The Squat!

The Squat!

Sticking with our basics theme let’s take a look at one of the fundamental lifts the Squat. Should I Squat? Unless you have an injury preventing you from doing so the answer is a definite YES!!! The caveat is you need to learn to squat properly. But I thought squatting was bad for your knees? True, if you’re not squatting properly. Squatting properly will not only help strengthen your knees it will also give you tremendous strength and explosion gains. In this blog we are going to go over a few of the fundamentals of the air squat and how to do it properly and safely. Keep in mind these aren’t the only rules to follow while squatting but it will give you a good base to start with. There are so many variations and techniques we could write a book on the squat but ain’t nobody got time for that! When we teach a squat we use a progression system. Going from body weight, to kettle bell, to bar squats. It’s critical that a person can properly do an air squat before you start adding a bar and weight on their back. Adding weight before you have the form down will just reinforce bad motor patterns that can be very difficult if not impossible to correct. So what do you need to focus on for a squat. Here are some of the main components we look for.

1.Heels on the ground at all times. The heel should remain on the ground for the entirety of the squat. At no point should you be on your toes during the squat. While it may make it easier to get lower during an air squat it will throw you off balance the second you add weight and all your power comes from your heels.

2. Don’t let your knees cave in. Your knees should push out over your toes and should not go toward each other. If your knees touch while doing a squat it’s imperative that you work on fixing this before you add weight. Squatting with your knees coming in together is just asking for a knee injury in the future. We may have another blog on this in the future but in short if your knees are touching it’s a clear sign that you are susceptible to a future ACL tear.

3. Your back should remain tight during the whole squat. What I mean by tight is no rounding of the lower back. Think of and focus keeping a big chest sticking out when you squat. If your lower back rounds while you squat it puts your chest over your toes resulting in a loss of balance that only gets worse when you add weight.

4. Your hips should go lower than your knees! This is considered parallel or below parallel. It’s a misconception that the leg parallel to the ground equals parallel. If you cannot get past this point you need to continue to practice air squats and work on mobility before moving on. If you can’t get past this point you are doing what we like to refer to as a quarter squat. I don’t think there is nothing more aggravating than people who brag about squatting heavy weight and then you see them load the bar up only to get to a 45-degree angle at best. Congratulations you’ve successfully unracked the weight and that’s about it! Stopping your squat above this point is not going to make you stronger and is also damaging to your knees. Think of your knee as a pendulum. Once your hip passes your knee the pressure is removed from your knee and placed into your much more stable hips. By stopping above the knee all the weight is pushed directly out to your knee.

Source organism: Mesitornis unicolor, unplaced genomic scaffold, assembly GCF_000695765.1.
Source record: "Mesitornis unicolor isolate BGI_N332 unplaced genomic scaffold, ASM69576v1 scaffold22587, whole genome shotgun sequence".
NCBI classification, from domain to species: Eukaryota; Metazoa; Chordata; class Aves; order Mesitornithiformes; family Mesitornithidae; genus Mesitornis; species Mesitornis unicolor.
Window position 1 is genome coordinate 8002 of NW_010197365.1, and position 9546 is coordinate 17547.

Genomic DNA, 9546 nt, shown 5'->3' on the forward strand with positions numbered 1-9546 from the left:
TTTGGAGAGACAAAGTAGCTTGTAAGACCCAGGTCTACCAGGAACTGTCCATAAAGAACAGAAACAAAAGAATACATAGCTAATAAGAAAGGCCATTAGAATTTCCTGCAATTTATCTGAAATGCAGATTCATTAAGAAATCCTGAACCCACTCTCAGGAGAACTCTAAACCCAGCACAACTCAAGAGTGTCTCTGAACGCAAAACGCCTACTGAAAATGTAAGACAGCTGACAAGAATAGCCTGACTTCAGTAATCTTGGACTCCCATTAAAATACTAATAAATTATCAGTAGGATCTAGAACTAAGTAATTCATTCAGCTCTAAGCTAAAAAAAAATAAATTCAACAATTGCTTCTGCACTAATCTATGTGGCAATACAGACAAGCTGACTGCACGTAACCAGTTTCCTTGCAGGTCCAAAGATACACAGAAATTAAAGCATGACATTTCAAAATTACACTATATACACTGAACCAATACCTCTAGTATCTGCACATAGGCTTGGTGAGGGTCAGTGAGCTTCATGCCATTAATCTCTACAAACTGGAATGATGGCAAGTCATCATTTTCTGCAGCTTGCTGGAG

A few tips. If you don’t have a trainer working with you video your squats. It’s almost impossible to tell what’s going on with your body while you’re performing the motion. It may feel like you’re going plenty deep enough and your back is nice and upright until you look at a video. Even advanced lifters still video their lifts to look for imperfections in form. When you squat go down slowly. Dropping down to the bottom with speed can cause everything to come out of alignment so take your time on the way down and focus on the form. Spend time at the bottom. Get used to that position and it will give you great results I promise! A common exercise we like to do is squat holds. To perform a squat hold go to the bottom of your squat and sit there. Start for 30s and work your way up. To consider yourself successful at the squat hold you should be able to hold it for 5 minutes. If you have issues with depth this is a great mobility exercise to do as well. Finally, practice, practice, and practice. Most people are not going to get the squat down pat the first go around. That’s okay, if you’ve never done it before it’s a really unusual and uncomfortable position so it’s going to take some time to adapt and get your body mobile enough to perform.

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